We went to see another instrument at Qrendi and this was extraordinary, the sound becoming more grand and more profound as more of the upper Ripieno was added. I imagine that the Ripieno harmonics produce beat frequencies as sub-harmonics, creating a very grand sound.

Best wishes

David P

13
Organs wanted / Re: Small pipe organ for a house (organ for study)
« on: March 08, 2017, 06:09:39 PM »
It's worth keeping an eye on http://www.pipeorgans.eu/

Best wishes

David P

14
Electronic Organs / Re: David Pinnegar - email
« on: March 08, 2017, 06:05:41 PM »
Hi!

Thanks to GCHQ wanting to Big Brother everyone it's been impossible to log into an email SMTP server to send out emails easily from IP numbers that change every day. So one's forced into using an NSA monitored email account . . . leaving old email addresses to fester :-(

Just so that it's easiest for the NSA to know all about me I use Gmail with the username antespam.

Forum members can actually message through this forum also . . .

Best wishes

David P

15
Organ Builders / Re: The Hinsz -Schnitger - Freytag family
« on: March 02, 2017, 10:44:46 PM »
How fascinating? Thanks so much.

Does this instrument possess the record for the greatest proportion of remaining 17th century pipework?

Best wishes

David P

16
Organ Builders / Re: Arp Schnitger
« on: February 26, 2017, 01:40:41 AM »
THANK YOU SO MUCH for posting this most interesting and detailed perspective. It's a fascinating story and really intriguing. If anyone can start a similar thread about any other builders the collection of such threads here will be so much more interesting and enthusiasm raising than any facebook group can be.

Best wishes

Harem

17
Miscellaneous & Suggestions / Re: Is this forum dead? Is the organ dead?
« on: February 20, 2017, 02:46:35 PM »
Most interesting, adventurous and enterprising.

I'd be minded to put Salicional and Viol de Gamba together and with your 4ft String stop with possibly one detuned for Voix Celeste. One would normally put these in an enclosed division . . . wouldn't one?

I don't know the difference between a Clarabella and a Rohr Flute but wonder if your Great has a bit of duplication with stops which might possibly be enclosed and whether possibly one might think of Tierce or Larigot, or possibly a flute based 2ft?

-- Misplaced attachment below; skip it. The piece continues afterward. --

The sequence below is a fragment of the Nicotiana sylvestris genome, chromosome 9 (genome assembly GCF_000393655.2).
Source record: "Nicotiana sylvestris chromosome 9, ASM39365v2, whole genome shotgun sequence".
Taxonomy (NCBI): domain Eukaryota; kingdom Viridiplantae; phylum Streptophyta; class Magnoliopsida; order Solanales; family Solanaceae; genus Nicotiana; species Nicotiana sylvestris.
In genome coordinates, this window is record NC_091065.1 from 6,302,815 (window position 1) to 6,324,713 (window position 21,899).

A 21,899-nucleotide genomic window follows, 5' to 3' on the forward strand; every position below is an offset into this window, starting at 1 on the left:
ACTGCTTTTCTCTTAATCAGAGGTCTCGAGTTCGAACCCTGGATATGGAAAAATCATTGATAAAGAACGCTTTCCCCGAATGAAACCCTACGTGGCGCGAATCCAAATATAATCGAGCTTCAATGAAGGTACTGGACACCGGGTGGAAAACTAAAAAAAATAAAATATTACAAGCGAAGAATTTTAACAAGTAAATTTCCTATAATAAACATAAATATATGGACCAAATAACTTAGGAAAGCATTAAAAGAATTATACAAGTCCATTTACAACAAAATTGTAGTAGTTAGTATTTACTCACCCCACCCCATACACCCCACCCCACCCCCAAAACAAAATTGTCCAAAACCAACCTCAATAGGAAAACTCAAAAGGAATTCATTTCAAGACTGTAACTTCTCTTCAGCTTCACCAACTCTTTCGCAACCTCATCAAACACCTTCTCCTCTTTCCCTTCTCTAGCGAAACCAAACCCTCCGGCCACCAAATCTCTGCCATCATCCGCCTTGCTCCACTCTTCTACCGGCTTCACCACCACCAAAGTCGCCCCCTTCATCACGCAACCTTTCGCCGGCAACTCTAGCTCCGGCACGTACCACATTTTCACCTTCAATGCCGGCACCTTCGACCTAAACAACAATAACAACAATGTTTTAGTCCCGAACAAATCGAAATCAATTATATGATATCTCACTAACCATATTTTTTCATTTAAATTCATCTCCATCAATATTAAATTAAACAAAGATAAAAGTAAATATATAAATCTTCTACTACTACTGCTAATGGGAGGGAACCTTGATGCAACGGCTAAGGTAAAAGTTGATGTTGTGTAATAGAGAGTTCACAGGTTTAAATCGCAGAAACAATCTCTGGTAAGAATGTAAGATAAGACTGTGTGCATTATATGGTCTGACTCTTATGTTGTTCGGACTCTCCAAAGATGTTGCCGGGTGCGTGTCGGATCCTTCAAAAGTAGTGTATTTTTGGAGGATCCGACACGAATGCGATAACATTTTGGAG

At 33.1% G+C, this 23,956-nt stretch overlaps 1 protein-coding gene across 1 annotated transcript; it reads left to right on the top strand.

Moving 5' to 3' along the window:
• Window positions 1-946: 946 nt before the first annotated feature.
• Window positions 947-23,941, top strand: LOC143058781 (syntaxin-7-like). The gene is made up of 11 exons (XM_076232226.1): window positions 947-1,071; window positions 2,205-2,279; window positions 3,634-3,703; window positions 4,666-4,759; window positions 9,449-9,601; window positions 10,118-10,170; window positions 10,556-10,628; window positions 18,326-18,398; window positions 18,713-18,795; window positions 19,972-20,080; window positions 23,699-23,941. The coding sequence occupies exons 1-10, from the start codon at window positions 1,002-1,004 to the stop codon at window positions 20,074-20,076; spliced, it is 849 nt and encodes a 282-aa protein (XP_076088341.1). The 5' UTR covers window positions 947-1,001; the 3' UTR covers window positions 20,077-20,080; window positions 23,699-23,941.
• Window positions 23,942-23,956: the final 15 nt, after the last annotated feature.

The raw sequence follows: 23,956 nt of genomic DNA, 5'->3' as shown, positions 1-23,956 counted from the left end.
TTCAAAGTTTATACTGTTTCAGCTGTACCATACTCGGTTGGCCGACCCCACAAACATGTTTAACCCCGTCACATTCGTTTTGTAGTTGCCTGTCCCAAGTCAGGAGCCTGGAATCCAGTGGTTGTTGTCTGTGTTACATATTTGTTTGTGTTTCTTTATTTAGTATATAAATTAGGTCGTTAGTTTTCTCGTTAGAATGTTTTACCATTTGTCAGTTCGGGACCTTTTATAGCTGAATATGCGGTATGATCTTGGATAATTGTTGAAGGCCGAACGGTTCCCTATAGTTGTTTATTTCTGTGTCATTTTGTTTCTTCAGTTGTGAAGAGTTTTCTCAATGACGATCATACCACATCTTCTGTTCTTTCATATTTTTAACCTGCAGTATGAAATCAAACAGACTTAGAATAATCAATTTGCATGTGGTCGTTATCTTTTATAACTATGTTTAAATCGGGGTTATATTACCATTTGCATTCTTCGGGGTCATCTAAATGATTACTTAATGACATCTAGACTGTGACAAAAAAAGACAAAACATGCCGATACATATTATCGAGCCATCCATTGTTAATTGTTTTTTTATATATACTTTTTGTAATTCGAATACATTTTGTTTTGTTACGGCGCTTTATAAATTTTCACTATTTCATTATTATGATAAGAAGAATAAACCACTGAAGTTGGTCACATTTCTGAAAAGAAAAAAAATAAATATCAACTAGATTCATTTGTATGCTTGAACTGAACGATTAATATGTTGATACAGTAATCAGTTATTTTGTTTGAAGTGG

No doubt you're limited by preconditions imposed by existing soundboards . . .

It would be interesting to hear more expert opinion, David Wilde perhaps or PCND?

Best wishes

David P

18
It's amazing how in England the pipe organ seems to be losing relevance whilst in France there are mouth-watering instruments from top to bottom of the country.

In Cannes
http://www.orgues-cannes.org/?page_id=42

Notre Dame de Bon-Voyage


and up north http://www.festivalrivegauche.bzh/les-orgues
Dinard

and nearby a Cavaillé Coll


an English instrument by Alfred Oldknow


At Pleurtuit


and a Nicholson and Lord at St Briac


What do we need to breathe such life into organs in England?

Best wishes

David P

19
Miscellaneous & Suggestions / Re: Is this forum dead? Is the organ dead?
« on: February 17, 2017, 07:46:18 PM »
One problem is the ageing of expertise and the reluctance of some of the older generation to engage with the internet. . . .

Best wishes

David P

20
Miscellaneous & Suggestions / Re: Is this forum dead? Is the organ dead?
« on: February 16, 2017, 09:05:46 PM »
Thanks so much for your thoughts.

But perhaps it wasn't quite a valid heartbeat monitor as I'm not at all sure that I could tell you what that difference is that one might expect between the Swell Oboe and an Orchestral Oboe :-)

Most instruments one meets in everyday life don't have the two . . .

Any other ideas?

Best wishes

David P